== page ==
The Unethical Dilemma Of Nike : Ethical Behaviors

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Why would most organizations that engage in sweatshops justify these unethical behaviours by arguing that they are helping the poor people or the underdeveloped nations? Maybe sweatshops and child are not seen as the products of greed on the part of business tycoons, since governments, society and the individuals who are directly or indirectly involved in it tactically encouraged it. Similarly, looking at this argument from the classic utilitarian perspective on these premises: against labor practices; that sweatshops create more harm than good and at the same time support the motion; that, if the majority derives pleasure and joy, the pain or harm to the minority can be overlooked and is acceptable (Tara & Martin, 2006). According to Bartley and Child (2011), these unethical practices are mainly common with the textile, apparel and the shoes manufacturers, and Nike’s corporation happens to be the one mostly talked about in this area. According to virtue ethics, we are encouraged to focus on the mean between extremes, but it is very clear that sweatshops and child labor are extremes. It therefore, directs our thinking towards the impact on those minority that are being exploited by these organizations who are engaged in the acts and these acts must be totally eradicated by taking certain ethical decisions and influences (Tara & Martin, 2006). This study will be using the different ethical frameworks to analyze the key ethical dilemma of Nike Inc. Key Ethical Issues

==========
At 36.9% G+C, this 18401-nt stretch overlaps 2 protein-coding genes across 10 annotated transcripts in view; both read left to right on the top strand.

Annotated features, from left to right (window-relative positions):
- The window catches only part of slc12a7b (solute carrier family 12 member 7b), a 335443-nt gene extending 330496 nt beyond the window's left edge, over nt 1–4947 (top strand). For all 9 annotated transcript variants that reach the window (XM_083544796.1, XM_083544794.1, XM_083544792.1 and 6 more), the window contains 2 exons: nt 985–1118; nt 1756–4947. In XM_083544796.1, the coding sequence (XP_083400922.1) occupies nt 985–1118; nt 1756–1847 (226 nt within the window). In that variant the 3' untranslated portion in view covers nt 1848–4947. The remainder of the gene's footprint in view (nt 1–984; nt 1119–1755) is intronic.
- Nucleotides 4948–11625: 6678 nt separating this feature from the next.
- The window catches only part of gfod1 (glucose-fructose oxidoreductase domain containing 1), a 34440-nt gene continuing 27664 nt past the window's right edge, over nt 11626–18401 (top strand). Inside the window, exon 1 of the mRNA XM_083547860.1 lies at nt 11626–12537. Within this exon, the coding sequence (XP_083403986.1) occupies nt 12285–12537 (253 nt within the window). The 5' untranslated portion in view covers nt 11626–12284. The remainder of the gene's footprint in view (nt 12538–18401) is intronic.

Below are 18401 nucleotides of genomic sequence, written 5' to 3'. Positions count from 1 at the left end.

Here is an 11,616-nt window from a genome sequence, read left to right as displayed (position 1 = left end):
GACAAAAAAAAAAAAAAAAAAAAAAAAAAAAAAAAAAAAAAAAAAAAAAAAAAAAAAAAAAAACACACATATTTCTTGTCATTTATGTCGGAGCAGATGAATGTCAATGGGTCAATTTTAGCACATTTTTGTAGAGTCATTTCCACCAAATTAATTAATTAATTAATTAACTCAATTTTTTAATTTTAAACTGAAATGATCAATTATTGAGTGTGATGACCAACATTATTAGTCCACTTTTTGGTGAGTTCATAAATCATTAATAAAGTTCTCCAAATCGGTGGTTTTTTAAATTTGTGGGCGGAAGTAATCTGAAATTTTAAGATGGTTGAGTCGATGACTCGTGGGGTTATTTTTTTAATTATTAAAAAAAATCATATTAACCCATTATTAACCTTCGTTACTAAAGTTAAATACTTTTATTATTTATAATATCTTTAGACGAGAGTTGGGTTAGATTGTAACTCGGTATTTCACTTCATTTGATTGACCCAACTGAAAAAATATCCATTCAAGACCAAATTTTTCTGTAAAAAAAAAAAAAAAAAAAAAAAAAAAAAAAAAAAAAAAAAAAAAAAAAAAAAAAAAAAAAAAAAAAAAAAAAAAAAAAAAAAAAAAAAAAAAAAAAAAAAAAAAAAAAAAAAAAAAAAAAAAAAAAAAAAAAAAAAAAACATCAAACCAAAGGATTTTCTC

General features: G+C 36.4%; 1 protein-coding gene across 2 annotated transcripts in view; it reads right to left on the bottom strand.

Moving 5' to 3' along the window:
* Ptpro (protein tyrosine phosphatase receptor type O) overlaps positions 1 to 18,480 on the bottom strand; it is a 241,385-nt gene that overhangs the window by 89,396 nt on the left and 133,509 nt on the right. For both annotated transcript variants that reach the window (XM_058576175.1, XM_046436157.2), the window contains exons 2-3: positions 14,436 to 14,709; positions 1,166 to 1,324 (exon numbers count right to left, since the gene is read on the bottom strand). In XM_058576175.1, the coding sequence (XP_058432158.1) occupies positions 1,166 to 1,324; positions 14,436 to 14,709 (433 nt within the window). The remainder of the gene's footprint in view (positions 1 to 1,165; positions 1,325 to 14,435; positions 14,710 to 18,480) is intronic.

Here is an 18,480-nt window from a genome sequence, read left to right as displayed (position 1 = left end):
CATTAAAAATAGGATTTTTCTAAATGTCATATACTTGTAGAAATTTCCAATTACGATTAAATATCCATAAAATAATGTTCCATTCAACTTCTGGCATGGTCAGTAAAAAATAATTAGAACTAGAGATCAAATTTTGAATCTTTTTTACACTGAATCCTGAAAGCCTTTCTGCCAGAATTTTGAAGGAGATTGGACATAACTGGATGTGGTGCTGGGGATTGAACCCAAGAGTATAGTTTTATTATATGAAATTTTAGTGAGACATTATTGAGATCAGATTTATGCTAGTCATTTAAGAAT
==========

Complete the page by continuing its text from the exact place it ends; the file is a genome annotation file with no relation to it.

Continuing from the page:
The working conditions in Nike factories overseas were far below the standards accepted in the developed world. Though these standards of living were normal and acceptable in those countries, the disparity between the developed countries and the underdeveloped countries stresses Nike’s responsibility towards its employees. Substantial long working hours and overtime were the norm by Nike employees who are anxious to remain employed. In some locations, Nike factory laborers worked for seventeen hours in silence. Workers were not allowed to use the bathroom more than once in an 8-hour shift and they were not allowed to drink water more than twice per shift; this is sheer wickedness and inhumane (Watch, 1997).
Nike outsourced their

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